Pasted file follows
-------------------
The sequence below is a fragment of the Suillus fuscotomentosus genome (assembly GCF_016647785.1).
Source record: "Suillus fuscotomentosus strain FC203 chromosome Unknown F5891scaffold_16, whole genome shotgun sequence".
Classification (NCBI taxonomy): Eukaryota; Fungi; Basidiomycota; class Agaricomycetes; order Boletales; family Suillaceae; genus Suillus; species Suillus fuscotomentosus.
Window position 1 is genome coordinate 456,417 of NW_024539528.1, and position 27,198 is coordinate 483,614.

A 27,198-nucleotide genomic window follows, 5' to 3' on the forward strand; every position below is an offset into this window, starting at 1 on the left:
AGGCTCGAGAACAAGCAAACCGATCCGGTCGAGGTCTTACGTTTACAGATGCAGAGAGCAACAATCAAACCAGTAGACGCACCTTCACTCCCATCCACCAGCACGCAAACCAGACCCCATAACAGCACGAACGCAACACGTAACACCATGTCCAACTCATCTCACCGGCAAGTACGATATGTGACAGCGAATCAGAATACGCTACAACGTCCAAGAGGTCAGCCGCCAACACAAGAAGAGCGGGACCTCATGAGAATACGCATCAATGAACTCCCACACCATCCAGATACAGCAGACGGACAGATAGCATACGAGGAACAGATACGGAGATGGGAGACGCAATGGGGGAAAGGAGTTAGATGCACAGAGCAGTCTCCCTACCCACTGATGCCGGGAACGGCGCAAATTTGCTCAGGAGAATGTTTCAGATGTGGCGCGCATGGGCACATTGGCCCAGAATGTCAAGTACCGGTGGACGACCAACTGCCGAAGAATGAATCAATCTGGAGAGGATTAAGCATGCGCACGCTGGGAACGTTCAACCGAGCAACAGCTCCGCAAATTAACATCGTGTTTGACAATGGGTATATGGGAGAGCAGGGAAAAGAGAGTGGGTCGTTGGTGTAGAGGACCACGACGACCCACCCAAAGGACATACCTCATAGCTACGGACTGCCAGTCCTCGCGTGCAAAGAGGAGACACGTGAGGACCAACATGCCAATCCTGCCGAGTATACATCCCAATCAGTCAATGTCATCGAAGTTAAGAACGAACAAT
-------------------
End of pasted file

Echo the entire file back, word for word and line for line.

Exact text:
The sequence below is a fragment of the Suillus fuscotomentosus genome (assembly GCF_016647785.1).
Source record: "Suillus fuscotomentosus strain FC203 chromosome Unknown F5891scaffold_16, whole genome shotgun sequence".
Classification (NCBI taxonomy): Eukaryota; Fungi; Basidiomycota; class Agaricomycetes; order Boletales; family Suillaceae; genus Suillus; species Suillus fuscotomentosus.
Window position 1 is genome coordinate 456,417 of NW_024539528.1, and position 27,198 is coordinate 483,614.

A 27,198-nucleotide genomic window follows, 5' to 3' on the forward strand; every position below is an offset into this window, starting at 1 on the left:
AGGCTCGAGAACAAGCAAACCGATCCGGTCGAGGTCTTACGTTTACAGATGCAGAGAGCAACAATCAAACCAGTAGACGCACCTTCACTCCCATCCACCAGCACGCAAACCAGACCCCATAACAGCACGAACGCAACACGTAACACCATGTCCAACTCATCTCACCGGCAAGTACGATATGTGACAGCGAATCAGAATACGCTACAACGTCCAAGAGGTCAGCCGCCAACACAAGAAGAGCGGGACCTCATGAGAATACGCATCAATGAACTCCCACACCATCCAGATACAGCAGACGGACAGATAGCATACGAGGAACAGATACGGAGATGGGAGACGCAATGGGGGAAAGGAGTTAGATGCACAGAGCAGTCTCCCTACCCACTGATGCCGGGAACGGCGCAAATTTGCTCAGGAGAATGTTTCAGATGTGGCGCGCATGGGCACATTGGCCCAGAATGTCAAGTACCGGTGGACGACCAACTGCCGAAGAATGAATCAATCTGGAGAGGATTAAGCATGCGCACGCTGGGAACGTTCAACCGAGCAACAGCTCCGCAAATTAACATCGTGTTTGACAATGGGTATATGGGAGAGCAGGGAAAAGAGAGTGGGTCGTTGGTGTAGAGGACCACGACGACCCACCCAAAGGACATACCTCATAGCTACGGACTGCCAGTCCTCGCGTGCAAAGAGGAGACACGTGAGGACCAACATGCCAATCCTGCCGAGTATACATCCCAATCAGTCAATGTCATCGAAGTTAAGAACGAACAAT